Turns out, she loved the stairs.  She would go to the loft and lay on the bed sometimes while I was working.  Then, she would cry because she wanted me to come upstairs and play with her.  Sigh.

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Aren’t you coming, Mom?

What I loved most about my house was my neighbors.  On both sides of my house were other renovated duplexes, and dog owners around my age lived in the house next door.  Score.  After we met, we would see each other often on dog walks and when they smoked on the front steps of their house.  We would meet sometimes in early or late evening, and share wine/beer on the patio steps while chatting and making sure all the dogs stayed on or in front of the stoops.  They told me to fold in the street-side mirror on my car (or it might get knocked off), and that our street was safer because the cops patrolled near the adjacent school more often than the rest of the neighborhood.

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Our row of Queen Anne’s.

We talked about the neighborhood and the way it had developed in the past few years.  Many of the houses, including the one I lived in, were bought at tax sales and renovated.  One house across the street was still boarded up and uninhabitable, and there were several renovations occurring nearby.  My neighbor told me that a few years ago, before my house was renovated, they used to shoot the rats at my place with a BB gun from their stoop.  It was not the most comforting discussion we shared.

A very sweet older man lived catty corner across the street and was often working on his car, which was parked at the side of road.  Everybody parked on the street – garages were not common.  Maggie liked him, and we always said hi when we walked by.  Usually the car didn’t have wheels on it, but one time he put wheels back on to move it closer to the road – he’d gotten a ticket for parking it on the sidewalk, and he was rather appalled because the car had been there for years.  Also, the sidewalk, if it was ever paved or graveled, had eroded and was indistinguishable from the grass alongside his house.  My next-door neighbors told me that sometimes he brought his guitar outside and played.  It was not often, and was mostly during big festival times.  They said he was an amazing guitar player and many of the neighbors would come to his front yard to listen when he did it.  They also said he’d been working on that car for at least 4 years.  I’d be annoyed about the ticket too.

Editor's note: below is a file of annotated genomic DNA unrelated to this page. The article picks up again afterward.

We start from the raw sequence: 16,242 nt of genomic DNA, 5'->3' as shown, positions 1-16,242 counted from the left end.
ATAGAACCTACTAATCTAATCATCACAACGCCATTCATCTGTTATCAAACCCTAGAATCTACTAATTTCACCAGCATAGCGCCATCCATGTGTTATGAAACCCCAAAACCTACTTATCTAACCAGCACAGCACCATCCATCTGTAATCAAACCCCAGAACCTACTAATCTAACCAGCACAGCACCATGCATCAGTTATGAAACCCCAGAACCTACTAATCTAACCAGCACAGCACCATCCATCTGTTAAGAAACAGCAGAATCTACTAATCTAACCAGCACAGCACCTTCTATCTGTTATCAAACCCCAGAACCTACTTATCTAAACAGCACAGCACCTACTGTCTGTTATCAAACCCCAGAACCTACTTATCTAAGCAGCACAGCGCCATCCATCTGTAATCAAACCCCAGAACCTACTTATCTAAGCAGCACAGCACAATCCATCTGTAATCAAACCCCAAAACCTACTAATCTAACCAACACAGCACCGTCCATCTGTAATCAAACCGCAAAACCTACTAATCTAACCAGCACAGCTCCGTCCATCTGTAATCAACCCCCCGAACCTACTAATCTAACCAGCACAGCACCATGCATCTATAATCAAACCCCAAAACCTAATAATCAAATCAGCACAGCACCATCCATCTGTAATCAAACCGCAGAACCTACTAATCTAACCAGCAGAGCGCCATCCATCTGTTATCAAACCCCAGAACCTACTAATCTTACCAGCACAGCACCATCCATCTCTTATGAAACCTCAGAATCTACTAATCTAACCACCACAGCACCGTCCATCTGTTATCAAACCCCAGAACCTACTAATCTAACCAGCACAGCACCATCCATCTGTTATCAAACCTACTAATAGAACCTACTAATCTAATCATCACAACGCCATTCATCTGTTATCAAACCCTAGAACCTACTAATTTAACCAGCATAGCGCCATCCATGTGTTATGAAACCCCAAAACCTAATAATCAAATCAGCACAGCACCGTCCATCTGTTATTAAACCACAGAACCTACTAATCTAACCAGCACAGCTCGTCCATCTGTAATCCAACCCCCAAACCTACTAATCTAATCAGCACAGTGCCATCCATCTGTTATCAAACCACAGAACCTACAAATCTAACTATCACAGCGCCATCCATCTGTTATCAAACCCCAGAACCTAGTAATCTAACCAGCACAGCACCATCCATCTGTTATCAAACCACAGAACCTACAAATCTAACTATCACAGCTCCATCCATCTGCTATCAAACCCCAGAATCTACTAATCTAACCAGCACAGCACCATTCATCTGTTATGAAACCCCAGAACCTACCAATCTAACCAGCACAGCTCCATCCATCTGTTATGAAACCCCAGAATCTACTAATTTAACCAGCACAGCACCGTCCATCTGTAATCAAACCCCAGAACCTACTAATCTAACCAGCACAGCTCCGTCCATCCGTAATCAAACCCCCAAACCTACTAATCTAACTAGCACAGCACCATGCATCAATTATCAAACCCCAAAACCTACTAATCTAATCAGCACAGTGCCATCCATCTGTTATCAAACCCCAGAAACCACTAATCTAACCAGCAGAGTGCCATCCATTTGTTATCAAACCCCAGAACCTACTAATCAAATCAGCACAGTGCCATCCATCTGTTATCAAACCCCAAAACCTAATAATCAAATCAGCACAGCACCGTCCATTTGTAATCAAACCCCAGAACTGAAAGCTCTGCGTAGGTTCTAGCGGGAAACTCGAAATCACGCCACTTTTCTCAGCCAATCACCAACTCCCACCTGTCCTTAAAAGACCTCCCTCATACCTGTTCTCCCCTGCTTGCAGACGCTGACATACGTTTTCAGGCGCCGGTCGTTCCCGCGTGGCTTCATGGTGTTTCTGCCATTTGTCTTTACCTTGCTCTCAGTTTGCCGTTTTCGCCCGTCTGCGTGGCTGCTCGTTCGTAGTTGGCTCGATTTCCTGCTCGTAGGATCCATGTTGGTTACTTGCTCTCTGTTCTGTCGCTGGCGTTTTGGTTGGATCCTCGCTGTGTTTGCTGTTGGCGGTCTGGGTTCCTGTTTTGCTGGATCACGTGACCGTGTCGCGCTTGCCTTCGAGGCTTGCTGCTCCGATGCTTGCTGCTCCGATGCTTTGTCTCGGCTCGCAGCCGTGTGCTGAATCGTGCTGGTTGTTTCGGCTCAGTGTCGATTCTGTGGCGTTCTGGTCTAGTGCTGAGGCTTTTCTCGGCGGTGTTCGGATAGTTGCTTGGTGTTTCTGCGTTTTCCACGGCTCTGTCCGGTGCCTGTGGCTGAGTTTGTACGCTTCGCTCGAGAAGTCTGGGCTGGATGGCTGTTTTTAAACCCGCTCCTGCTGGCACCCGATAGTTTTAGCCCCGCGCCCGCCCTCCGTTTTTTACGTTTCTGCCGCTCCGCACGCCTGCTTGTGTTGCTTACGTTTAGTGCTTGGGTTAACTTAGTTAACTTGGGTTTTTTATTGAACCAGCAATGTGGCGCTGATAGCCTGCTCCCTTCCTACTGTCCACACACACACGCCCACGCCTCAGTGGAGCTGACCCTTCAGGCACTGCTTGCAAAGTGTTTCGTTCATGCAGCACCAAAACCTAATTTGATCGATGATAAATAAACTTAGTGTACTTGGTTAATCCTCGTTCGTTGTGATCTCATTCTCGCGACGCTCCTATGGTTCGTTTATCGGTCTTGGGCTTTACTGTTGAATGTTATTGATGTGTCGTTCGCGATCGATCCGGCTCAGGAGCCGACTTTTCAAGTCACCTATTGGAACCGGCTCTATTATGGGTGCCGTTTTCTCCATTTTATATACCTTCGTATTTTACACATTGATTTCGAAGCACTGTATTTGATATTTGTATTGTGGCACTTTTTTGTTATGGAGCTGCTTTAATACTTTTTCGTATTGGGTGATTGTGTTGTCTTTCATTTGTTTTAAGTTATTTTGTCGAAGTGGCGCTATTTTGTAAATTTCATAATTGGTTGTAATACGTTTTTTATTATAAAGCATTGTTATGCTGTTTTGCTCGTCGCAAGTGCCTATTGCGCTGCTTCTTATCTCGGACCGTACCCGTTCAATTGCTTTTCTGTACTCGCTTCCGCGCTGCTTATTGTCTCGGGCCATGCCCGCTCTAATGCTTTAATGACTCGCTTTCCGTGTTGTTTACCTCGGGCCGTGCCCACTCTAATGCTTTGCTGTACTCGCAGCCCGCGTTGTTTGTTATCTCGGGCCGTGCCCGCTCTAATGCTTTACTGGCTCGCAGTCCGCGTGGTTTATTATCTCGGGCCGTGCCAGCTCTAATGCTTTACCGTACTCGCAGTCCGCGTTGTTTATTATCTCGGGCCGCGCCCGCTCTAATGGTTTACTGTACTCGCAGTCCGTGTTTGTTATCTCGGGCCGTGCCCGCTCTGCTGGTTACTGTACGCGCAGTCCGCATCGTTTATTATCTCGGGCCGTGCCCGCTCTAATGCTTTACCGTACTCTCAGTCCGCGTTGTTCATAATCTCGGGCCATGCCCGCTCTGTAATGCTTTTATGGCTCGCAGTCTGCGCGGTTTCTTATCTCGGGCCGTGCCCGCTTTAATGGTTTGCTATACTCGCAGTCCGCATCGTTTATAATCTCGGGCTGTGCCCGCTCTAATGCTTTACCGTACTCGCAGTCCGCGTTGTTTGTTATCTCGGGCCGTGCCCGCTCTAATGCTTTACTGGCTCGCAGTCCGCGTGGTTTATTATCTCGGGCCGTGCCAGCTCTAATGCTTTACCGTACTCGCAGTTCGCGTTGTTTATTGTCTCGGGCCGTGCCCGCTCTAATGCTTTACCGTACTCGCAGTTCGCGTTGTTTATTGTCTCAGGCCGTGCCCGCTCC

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The street at my corner, heading towards Magazine.

Life: for a month

What happens when a person lives in a place, rather than just visits?  The person relaxes and nests.  From cooking dinner, to enjoying wine with a friend in the backyard at night, to eating po-boys on the stoop and watching the sunset, to finding a neighbor’s wine glass on their front steps in the morning and wondering if the fly ever stood a chance.

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Maggie pouting because I made stuffed shells, and I didn’t drop anything.
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I highly recommend looking up occasionally.  It can be amazing.  Discovered a dark, beautiful silhouette in my backyard.
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Parasol’s. It’s a dive, and worth it.
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The soft light of a sunset in New Orleans.
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Treat. Now.
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Nope, the fly was never gonna make it.

I value that I was able to stay a month because I got to really live in New Orleans.  I didn’t wait until I got home to do anything – I was home.  I didn’t feel the need to go out and rock Bourbon Street and Frenchman’s every weekend night, because I lived there.  And anyway, that’s too exhausting to do on a regular basis.  If I wanted to stay home, I didn’t feel pressure to go out and make the most of my time there, because in my estimation that’s exactly what I was doing.

My experience was admittedly different because I made a point to explore and learn about the city.  People take their home towns for granted and don’t sightsee as much as visitors do – I am just as guilty of this in my home base!!  So I knew my approach was not precisely genuine to a local perspective.  But I got as close as I could to being a local, while learning as much as I could.

Living in the Irish Channel gave me a strong sense of neighborhood.  People looked out for each other, and helped where they could.  If something broke in front of our houses, or was littered, we’d clean it up.  If we saw someone walking alone, we’d stay out on our stoop until they went by, and maybe even start up a conversation.  If a neighbor or a neighbor’s friend was acting strange, we’d talk to each other about it.  When the ReNEW School Band practiced for Mardi Gras parades, and marched around the block playing the same damn song every day after school, we went out on our stoops and supported them.

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The ReNEW School, featuring recess and band practice everyday. 

This sense of community made New Orleans home more than anything else that occurred during my trip.

Did I like New Orleans?  I loved it.

– Your huckleberry